When is Complex worse than Simple?


Complexity Creep: BMW's Electronic “Dipstick” Causes Oil Grief – Jalopnik

Thanks to blog reader Marc for sending this along. Technology for the sake of technology doesn't just happen in the factory floor, it also happens in product design. How many overdesigned products do we struggle with because they are too hard to use or because they could have been designed in a simpler, cheaper manner?

Along the lines of the infamous overly-complex BMW “i-drive”, described on this site as:

BMW's 2001 introduction of iDrive, its pioneering driver information/entertainment system, was arguably the biggest corporate disaster since Coca-Cola Co. decided to tinker with the formula for its eponymous beverage.

Lesson? Sometimes simple and straightforward can be best. Separate, single-function buttons can be better than a multi-function controller (I complain about this still with my Toyota Prius and it's non-tactile touchscreen).

Simple and low-tech and also be better than the high-tech approach. That brings us to the oil sensor system on the BMW 328i, which did away with the time-tested dipstick approach for checking your oil level.

The Jalopnik blog quotes a Car & Driver letter writer:

I was told the proper way to check the oil is to return the car to your BMW dealership and it will put the vehicle on a rack, drain the oil, measure it, and then reinstall the oil in the car.

There are reports of drivers over-filling their oil, risking engine damage, because of problems with the electronic oil sensor.

Maybe the sensor problem has been resolved, according to some discussion on this Edmunds message board:

I just read that the latest 3series LACKS an oil dipstick. A little graphic (of questionable accuracy) warns you if the oil is low. To truly check the oil, BMW recommends that you have the dealer drain the oil and measure it cup by cup. !!!!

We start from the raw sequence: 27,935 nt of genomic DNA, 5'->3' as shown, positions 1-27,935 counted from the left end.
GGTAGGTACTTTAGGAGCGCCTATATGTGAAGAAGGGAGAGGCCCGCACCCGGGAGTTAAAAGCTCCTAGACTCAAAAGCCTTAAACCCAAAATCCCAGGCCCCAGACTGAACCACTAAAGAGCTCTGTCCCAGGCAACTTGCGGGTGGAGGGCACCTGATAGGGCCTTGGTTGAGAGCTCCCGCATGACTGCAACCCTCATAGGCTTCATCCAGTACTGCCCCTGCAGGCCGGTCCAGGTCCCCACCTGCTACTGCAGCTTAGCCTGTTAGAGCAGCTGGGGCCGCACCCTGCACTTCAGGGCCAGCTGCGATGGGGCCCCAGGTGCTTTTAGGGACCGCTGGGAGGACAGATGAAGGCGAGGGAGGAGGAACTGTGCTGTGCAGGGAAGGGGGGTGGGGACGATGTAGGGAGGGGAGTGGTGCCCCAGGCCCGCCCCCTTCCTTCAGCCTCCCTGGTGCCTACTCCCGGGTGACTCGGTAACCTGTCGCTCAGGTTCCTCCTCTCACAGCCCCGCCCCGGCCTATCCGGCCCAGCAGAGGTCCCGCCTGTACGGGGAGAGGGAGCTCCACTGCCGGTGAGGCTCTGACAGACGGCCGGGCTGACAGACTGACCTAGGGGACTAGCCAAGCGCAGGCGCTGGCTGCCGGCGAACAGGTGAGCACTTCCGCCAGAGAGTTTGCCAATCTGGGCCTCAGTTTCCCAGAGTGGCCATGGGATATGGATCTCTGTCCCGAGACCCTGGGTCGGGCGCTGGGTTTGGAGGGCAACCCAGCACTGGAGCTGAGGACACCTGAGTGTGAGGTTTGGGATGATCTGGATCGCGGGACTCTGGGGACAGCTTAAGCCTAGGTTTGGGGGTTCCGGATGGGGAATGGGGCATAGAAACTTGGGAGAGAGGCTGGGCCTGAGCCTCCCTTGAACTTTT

Is this for real?? can someone confirm? It's the silliest thing I ever heard.

And response:

It is true to a point. There was a period when there were either faulty sensors and/or condensation collecting in said sensor, and that incorrect readings were the result. FWIW, I haven't heard of an incident of incorrect reading in several months and so it would seem that the problems have been ironed out.

For my part, I have a problem with the lack of a dip-stick for a different reason. As I am inclined to perform most of my own maintenance, I prefer to remove used oil via the dip-stick tube as opposed to crawling underneath the vehicle. Eliminating the dip-stick has also brought about the elimination of the tube that it is slid through. Grrr.

Why not have a sensor AND a dipstick as a backup?

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Mark Graban
Mark Graban is an internationally-recognized consultant, author, and professional speaker, and podcaster with experience in healthcare, manufacturing, and startups. Mark's new book is The Mistakes That Make Us: Cultivating a Culture of Learning and Innovation. He is also the author of Measures of Success: React Less, Lead Better, Improve More, the Shingo Award-winning books Lean Hospitals and Healthcare Kaizen, and the anthology Practicing Lean. Mark is also a Senior Advisor to the technology company KaiNexus.


  1. I had the same reaction as curiouscat. I think far more interesting question is, “When is simple worse than complex?”


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